Gowanus Furniture Co.

We're back making cutting boards, with more new products and services coming down the pike shortly. I'll leave this up, but we're back in the shop and looking forward to getting some cutting boards out in the coming weeks.

Pete Raho - 6 Apr '16 

"Kentile" Monogrammed Cutting Boards

I’ve decided to park Gowanus Furniture Co. for a while. Growing this business for the last five years has been exhilarating, and I feel like I’ve learned more through it than business school and undergrad combined, but at this stage the work has become routine, and getting the business to the next level requires more resources and a different set of skills. More importantly, it hit me that at this stage, the passion is gone and I’m getting further away from the goals I had when I started. I still believe in Gowanus Furniture Co. and it will live on - albeit in a different form - but I need to put my energy towards something new, and find something that’s a similar blend of the analytical and the creative.

When I started this back in 2011 after nearly 8 years at Christie’s and business school, the plan was to “make a living making stuff.” Woodworking was a hobby, and I thought with some adjustments it could pay the bills and I could make modest living while I figured out the Next Big Thing. Of course (as is often the perception of those not actually making stuff for a living - like me at the time), I thought I’d have tons of free time and be drinking beers by 2:00pm every day.

The more I got into it, the more I realized the tremendous effort it would take, but also what it could be. I saw the whole thing as this amazing blend of design, woodworking, and systems, and it’s telling that I had the most fun with the parts of the business not related to production but to the processes behind it. The plan became to grow it large enough to have my own shop and a handful of employees with solid, well paying jobs handling production, and then I could spend my days playing with new designs and making prototypes, selling the stuff, staging photo shoots and making videos, and above all finding ways to make everything more efficient.

The first two years were unlike anything I’d ever experienced. When we were selling at the Brooklyn Flea (and eventually both Smorgasburgs too - four locations each weekend! - 2012-13), there was just no time. For anything. Ever. And the stress… It was nuts. Physically, the manual labor was demanding too - your hands ached, and wood is heavy. I was working seven days a week, but the effort paid off, and the exposure we got from the Flea was worth it and really helped me get the name out there.

During the week, we’d be in our shared space at 6:30am making stuff before it got crowded (and working through the night during the holidays), then the rest of the day spent trying to find time to photograph, ship, develop new products, design packaging, and all the work you need to do at a desk too. Email newsletters hardly ever went out. I was also teaching my cutting board making class two Fridays nights each month then selling at the Flea the next day and Sunday. While I had some help with production, selling at markets, and shipping, the rest was just me. I was doing work I should have delegated, but that can get expensive if everyone’s part time, and the hope was always that in just a couple months it would finally take off (and - the goal was, and still is, much more than cutting boards - click here to read my summary of the Big Plan - I still think it's pretty good).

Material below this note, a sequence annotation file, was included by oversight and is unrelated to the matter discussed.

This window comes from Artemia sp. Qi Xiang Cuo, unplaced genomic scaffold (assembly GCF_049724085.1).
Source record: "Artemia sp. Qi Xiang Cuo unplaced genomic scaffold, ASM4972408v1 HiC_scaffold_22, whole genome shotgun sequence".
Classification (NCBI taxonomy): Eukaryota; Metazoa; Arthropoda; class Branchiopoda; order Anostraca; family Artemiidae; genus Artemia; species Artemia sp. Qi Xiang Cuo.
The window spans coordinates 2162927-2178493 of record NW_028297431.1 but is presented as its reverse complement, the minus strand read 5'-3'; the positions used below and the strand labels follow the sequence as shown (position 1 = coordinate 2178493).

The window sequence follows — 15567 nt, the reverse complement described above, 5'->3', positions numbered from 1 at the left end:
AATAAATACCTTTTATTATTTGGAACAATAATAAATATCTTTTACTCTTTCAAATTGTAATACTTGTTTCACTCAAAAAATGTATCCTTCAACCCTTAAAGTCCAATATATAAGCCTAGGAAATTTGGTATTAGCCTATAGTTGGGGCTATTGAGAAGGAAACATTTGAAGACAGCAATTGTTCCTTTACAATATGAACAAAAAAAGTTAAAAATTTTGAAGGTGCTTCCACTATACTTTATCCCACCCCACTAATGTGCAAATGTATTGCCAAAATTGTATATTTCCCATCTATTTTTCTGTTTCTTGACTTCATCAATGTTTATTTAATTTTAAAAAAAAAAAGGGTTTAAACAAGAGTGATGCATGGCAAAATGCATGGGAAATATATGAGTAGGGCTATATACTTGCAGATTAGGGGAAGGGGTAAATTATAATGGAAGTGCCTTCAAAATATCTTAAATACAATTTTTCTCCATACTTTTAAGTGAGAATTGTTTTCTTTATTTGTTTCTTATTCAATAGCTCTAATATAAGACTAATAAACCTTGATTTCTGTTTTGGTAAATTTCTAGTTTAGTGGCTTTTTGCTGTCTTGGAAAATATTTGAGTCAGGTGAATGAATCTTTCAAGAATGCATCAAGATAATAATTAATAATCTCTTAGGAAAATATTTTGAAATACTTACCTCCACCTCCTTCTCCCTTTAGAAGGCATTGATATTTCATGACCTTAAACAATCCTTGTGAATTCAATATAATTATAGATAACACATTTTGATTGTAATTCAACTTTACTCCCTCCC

I did a lot to optimize the production of the boards. I made a lot of spreadsheets to streamline shipping and production, and they saved hours each week. I like the way these four different products are all made from the same length of material and can be glued up in the same clamps - they’re just cut to different lengths, sort of a “Taco Bell” approach. Or our most popular product, the “Kentile” Monogrammed cutting board - it’s essentially the same amount of labor whether it has a specific Morse code monogram or is just made to look pretty.  Either way, we’re still gluing the same pieces of wood together - but we can charge more for the monogram. I loved finding ways to add value and drive that wedge between price and cost.

9' x 4' x 3" thick and about 400lbs.Once we stopped doing the Flea in 2014, we were well-known enough that orders kept coming in, and I started doing larger tabletops and countertops. The thing was that I could never get the sales to be where I knew they could be, and the dream of getting my own shop was growing more elusive. We were the overloaded plane bouncing down the runway, trying to take off. As far as the bigger projects, impressive as the large tabletops were, after the first, they weren’t that much fun - I didn’t want to spend my days making tabletops. Once I figured the process out, I was kind of all set, and growing a profitable tabletop business requires even more space and was further from what I imagined. The business was pretty stable, though - at last. There wasn’t much money left over, but the bills were finally paid. It was kind of working.

Constrained by our space and sales and not sure how to make that leap to the next level, I was spending most of my time making larger pieces, and, looking forward, I realized that this was the new normal. I felt stuck and the work wasn’t fun anymore. I planned to have one final sale in June 2015, then wrap it up. As I was working on those orders, we had a stroke of luck when the Wall Street Journal featured our “American” board in their guide to outdoor entertaining on June 20th. We’ve had mentions before, with maybe one or two orders as a result, so I played along and expected the same. But - wow - was I wrong - orders flew in, and that Saturday was the single best day of sales ever - and then more for the next two days until it tapered off. It was unreal.